Standard and Poor’s vindicates Tea Party with downgrade of U.S. Debt.

While the Tea Party gets slated as a bunch of extremists, the truth is they're a legitimate mass movement. And they've just been proved right.

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John Vax
On 6 August 2011 11:30

First off, I should start with a caveat. I have no love for the ratings agencies.

They have had a pretty miserable track record at performing their primary function, which is to assist investors in assessing the risks of bonds issued by governments and corporations by assigning a rating. 

They are often way behind the curve when it comes to spotting issuers who are getting into trouble or they get it completely wrong from the start, like they did with ratings on portfolios of mortgages and sophisticated financial instruments known as collateralised debt obligations (CDOs).

That being said, late Friday evening, one of the major credit ratings agencies, Standard and Poor’s, downgraded the debt of the United States from its “triple A” rating to “double A plus” while maintaining a negative outlook.

This downgrade, the first downgrade of US debt below AAA since the foundation of the agencies, increases the chorus of critics of Washington’s borrowing and spending practices. 

These critics of the U.S.’s fiscal insanity are now as diverse as “Tea Party” conservatives, China’s communist government  , the bureaucratic IMF and even some Clinton democrats such as Alice Rivlin.

Over the last few days, we have heard the left wing U.S. press and various Democrat politicians try to label the Tea Party as “terrorists.”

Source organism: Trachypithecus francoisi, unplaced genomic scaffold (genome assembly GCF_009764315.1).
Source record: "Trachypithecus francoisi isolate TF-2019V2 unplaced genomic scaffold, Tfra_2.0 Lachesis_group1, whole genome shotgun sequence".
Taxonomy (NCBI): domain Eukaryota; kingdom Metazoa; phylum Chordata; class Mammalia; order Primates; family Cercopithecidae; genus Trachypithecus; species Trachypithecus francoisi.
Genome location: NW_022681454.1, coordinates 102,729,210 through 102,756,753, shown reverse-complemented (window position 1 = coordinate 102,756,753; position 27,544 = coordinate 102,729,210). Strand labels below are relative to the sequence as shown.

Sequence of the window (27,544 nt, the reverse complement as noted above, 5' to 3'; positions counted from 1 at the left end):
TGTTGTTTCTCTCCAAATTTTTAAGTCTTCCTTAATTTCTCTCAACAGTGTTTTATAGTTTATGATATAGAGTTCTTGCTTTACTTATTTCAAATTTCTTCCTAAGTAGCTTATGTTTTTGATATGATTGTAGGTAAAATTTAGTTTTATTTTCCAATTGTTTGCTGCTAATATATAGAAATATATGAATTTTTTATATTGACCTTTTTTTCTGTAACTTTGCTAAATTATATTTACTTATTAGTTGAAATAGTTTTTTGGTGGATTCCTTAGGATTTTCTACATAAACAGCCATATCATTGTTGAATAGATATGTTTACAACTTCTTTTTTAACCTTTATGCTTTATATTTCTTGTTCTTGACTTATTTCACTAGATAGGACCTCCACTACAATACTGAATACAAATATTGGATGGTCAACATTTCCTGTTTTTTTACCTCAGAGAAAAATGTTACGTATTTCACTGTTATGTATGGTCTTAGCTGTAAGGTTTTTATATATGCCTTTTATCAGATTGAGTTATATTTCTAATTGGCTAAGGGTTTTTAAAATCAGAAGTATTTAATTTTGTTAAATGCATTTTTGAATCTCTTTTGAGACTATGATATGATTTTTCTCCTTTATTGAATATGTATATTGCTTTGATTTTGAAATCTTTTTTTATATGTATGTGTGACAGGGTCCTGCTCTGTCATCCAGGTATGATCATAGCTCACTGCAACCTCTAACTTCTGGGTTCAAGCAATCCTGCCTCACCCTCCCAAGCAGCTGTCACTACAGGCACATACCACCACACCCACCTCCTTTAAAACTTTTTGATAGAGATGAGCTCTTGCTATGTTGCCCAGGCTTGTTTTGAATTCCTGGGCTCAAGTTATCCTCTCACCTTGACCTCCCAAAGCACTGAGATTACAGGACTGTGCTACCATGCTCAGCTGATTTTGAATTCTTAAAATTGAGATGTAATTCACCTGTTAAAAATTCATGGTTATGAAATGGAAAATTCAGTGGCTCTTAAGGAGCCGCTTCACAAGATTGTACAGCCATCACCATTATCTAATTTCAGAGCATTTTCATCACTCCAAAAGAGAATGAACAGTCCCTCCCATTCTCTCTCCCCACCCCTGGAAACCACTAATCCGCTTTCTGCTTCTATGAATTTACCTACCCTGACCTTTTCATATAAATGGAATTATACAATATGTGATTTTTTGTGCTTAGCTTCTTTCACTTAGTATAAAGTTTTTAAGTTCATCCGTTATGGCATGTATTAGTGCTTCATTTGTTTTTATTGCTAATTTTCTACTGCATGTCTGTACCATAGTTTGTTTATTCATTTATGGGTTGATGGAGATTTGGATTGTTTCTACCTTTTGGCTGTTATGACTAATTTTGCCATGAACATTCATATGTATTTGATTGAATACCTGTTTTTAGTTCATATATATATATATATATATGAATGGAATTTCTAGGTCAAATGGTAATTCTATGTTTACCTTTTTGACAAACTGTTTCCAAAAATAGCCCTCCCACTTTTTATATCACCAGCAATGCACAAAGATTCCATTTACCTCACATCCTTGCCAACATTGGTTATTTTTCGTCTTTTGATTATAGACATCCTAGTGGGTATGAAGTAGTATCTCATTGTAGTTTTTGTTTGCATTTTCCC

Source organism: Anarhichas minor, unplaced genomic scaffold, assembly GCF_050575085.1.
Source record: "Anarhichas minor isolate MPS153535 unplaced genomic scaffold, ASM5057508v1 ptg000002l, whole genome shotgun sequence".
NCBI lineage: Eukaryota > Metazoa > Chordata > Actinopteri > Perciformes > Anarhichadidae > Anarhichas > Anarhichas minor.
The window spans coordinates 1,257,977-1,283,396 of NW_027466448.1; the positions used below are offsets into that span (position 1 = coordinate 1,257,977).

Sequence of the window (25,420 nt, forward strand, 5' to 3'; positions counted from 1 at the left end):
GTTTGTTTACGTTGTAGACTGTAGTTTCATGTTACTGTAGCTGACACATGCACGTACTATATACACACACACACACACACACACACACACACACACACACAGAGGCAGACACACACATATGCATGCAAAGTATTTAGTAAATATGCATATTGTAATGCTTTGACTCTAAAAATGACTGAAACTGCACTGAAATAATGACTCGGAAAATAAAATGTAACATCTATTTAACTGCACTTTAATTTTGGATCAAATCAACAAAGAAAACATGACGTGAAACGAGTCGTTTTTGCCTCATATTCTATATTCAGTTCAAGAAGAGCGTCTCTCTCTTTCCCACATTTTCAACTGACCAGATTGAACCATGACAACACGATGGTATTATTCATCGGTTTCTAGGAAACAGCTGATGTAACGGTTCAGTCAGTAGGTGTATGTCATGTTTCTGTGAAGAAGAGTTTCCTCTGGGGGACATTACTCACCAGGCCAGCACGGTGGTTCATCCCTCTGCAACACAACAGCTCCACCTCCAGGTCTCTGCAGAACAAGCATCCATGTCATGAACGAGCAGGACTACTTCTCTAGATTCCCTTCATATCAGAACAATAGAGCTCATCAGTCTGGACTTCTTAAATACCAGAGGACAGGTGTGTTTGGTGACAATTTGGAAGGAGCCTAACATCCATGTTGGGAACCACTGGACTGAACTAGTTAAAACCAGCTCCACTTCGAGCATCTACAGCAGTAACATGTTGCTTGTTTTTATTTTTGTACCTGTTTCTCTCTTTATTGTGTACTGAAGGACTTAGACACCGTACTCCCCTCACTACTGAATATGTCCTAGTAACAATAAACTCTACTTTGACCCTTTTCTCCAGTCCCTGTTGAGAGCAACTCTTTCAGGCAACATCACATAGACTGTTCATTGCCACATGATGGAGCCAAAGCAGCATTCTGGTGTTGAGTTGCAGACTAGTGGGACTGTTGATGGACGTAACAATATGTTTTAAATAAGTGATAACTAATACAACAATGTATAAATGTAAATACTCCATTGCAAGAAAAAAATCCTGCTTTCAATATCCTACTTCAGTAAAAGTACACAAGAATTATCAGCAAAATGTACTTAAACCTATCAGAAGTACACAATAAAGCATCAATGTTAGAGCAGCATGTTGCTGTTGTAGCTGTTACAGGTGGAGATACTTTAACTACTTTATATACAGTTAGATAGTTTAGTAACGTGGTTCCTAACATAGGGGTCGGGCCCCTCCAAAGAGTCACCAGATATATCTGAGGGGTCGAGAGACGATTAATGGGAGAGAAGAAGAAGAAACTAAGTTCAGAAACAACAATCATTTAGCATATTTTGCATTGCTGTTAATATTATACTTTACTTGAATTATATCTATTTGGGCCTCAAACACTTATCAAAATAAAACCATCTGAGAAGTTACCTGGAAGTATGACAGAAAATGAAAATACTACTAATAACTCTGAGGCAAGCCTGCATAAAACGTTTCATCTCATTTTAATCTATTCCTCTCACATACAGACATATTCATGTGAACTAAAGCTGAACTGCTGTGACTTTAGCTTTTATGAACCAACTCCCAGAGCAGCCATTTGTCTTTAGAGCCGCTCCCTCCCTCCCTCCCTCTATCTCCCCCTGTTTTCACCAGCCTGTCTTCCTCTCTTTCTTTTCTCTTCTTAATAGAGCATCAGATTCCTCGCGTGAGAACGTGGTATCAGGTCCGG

They felt that their negotiating tactics were intransigent. In reality, over the last two years, the Tea Party movement has been a grass roots movement of ordinary citizens rallying against the increase in the size of government and the fiscal recklessness that borrowing 40 cents of every dollar spent by the government entails. They instinctively understood that such huge levels of borrowing were unsustainable.

The elections of November 2010 sent a cadre of about 100 new (Tea Party or Tea Partyesque) members, to the House of Representatives with the express purpose of holding the line on spending.

The whole debate about the rise in the borrowing authority (the debt ceiling) was used by this new group as a way to get spending under control and thus save the creditworthiness of the U.S

I would call this patriotic not terroristic. In other words, the only terror generated by these tactics was in the hearts of big spending left wing politicians.

In reality, the Tea Party was initially the sole sane voice which exposed the naked emperor of big government for what it is—a ponzi scheme. 

Now, as the chorus of critics gets louder, the ratings agencies are playing catch up. Let’s hope that it is not too late for the largest economy on earth to get its fiscal house in order.

John Vax is a principal at MT Thaler Investment Management LLP, a London-based hedge fund which focuses on credit markets

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